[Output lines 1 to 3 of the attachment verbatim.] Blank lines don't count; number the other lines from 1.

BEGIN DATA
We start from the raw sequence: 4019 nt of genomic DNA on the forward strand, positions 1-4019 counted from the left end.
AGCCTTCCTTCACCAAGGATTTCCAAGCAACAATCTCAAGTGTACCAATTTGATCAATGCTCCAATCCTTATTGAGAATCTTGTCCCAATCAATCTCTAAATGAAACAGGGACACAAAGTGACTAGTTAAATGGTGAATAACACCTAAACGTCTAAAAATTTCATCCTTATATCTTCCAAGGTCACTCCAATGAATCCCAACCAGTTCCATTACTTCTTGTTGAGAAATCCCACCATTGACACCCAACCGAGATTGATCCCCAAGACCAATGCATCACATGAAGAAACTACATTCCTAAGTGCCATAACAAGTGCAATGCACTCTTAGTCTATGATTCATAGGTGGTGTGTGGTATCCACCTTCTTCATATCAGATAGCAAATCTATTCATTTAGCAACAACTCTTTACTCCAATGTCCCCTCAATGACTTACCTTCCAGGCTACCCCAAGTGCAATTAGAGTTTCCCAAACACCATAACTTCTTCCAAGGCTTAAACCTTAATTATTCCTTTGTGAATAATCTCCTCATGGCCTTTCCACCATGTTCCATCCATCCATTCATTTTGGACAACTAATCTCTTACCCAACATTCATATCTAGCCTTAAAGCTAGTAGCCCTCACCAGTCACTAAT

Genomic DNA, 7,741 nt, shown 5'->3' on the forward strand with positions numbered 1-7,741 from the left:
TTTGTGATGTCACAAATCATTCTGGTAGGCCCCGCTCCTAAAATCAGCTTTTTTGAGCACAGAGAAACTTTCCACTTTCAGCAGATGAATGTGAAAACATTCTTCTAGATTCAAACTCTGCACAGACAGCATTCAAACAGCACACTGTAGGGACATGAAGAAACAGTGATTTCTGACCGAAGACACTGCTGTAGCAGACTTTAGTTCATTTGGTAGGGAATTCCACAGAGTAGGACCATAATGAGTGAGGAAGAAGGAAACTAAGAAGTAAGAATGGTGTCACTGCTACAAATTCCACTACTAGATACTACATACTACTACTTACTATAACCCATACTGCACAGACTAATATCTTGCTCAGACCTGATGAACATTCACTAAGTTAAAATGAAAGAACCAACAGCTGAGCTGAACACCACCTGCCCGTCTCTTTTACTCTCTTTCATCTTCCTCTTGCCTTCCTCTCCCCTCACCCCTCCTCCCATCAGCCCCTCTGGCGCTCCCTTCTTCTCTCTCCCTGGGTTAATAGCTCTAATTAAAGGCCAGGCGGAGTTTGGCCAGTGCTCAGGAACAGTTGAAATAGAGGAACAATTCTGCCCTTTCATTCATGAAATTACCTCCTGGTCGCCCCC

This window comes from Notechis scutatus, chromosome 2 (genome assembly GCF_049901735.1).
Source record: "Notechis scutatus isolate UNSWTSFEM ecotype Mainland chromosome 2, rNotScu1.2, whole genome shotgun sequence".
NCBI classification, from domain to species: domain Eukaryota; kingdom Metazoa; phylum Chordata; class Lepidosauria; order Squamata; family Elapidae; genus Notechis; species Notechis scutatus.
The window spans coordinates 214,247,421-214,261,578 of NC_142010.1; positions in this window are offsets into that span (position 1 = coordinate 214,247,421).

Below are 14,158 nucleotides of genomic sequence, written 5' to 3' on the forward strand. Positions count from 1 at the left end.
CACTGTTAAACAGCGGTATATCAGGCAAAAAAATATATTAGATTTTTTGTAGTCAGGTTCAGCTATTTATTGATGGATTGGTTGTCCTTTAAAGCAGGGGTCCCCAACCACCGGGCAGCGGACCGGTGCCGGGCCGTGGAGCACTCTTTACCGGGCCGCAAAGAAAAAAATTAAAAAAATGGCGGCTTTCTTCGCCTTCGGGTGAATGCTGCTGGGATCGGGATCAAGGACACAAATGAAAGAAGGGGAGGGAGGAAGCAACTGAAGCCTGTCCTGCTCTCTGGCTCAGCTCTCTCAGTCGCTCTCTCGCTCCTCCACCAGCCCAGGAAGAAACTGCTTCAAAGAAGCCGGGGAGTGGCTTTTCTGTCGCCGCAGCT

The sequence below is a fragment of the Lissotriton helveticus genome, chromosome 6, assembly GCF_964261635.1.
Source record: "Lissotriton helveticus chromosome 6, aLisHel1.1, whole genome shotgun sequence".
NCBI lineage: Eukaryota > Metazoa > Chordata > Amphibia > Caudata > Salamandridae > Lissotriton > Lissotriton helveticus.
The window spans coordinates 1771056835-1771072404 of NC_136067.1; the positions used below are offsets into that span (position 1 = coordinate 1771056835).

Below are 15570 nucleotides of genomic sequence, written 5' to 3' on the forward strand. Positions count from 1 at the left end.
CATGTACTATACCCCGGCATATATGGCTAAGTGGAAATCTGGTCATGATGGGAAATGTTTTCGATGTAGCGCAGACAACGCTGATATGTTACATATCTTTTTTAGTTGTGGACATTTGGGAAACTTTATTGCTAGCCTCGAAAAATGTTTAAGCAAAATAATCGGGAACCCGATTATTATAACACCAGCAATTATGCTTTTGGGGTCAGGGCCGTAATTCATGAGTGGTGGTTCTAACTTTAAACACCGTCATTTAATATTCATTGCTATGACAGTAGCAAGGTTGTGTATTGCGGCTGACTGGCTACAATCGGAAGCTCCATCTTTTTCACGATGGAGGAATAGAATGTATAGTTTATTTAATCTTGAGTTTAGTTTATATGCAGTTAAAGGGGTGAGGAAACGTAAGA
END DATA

We start from the raw sequence: 4019 nt of genomic DNA on the forward strand, positions 1-4019 counted from the left end.
AGCCTTCCTTCACCAAGGATTTCCAAGCAACAATCTCAAGTGTACCAATTTGATCAATGCTCCAATCCTTATTGAGAATCTTGTCCCAATCAATCTCTAAATGAAACAGGGACACAAAGTGACTAGTTAAATGGTGAATAACACCTAAACGTCTAAAAATTTCATCCTTATATCTTCCAAGGTCACTCCAATGAATCCCAACCAGTTCCATTACTTCTTGTTGAGAAATCCCACCATTGACACCCAACCGAGATTGATCCCCAAGACCAATGCATCACATGAAGAAACTACATTCCTAAGTGCCATAACAAGTGCAATGCACTCTTAGTCTATGATTCATAGGTGGTGTGTGGTATCCACCTTCTTCATATCAGATAGCAAATCTATTCATTTAGCAACAACTCTTTACTCCAATGTCCCCTCAATGACTTACCTTCCAGGCTACCCCAAGTGCAATTAGAGTTTCCCAAACACCATAACTTCTTCCAAGGCTTAAACCTTAATTATTCCTTTGTGAATAATCTCCTCATGGCCTTTCCACCATGTTCCATCCATCCATTCATTTTGGACAACTAATCTCTTACCCAACATTCATATCTAGCCTTAAAGCTAGTAGCCCTCACCAGTCACTAAT

Genomic DNA, 7,741 nt, shown 5'->3' on the forward strand with positions numbered 1-7,741 from the left: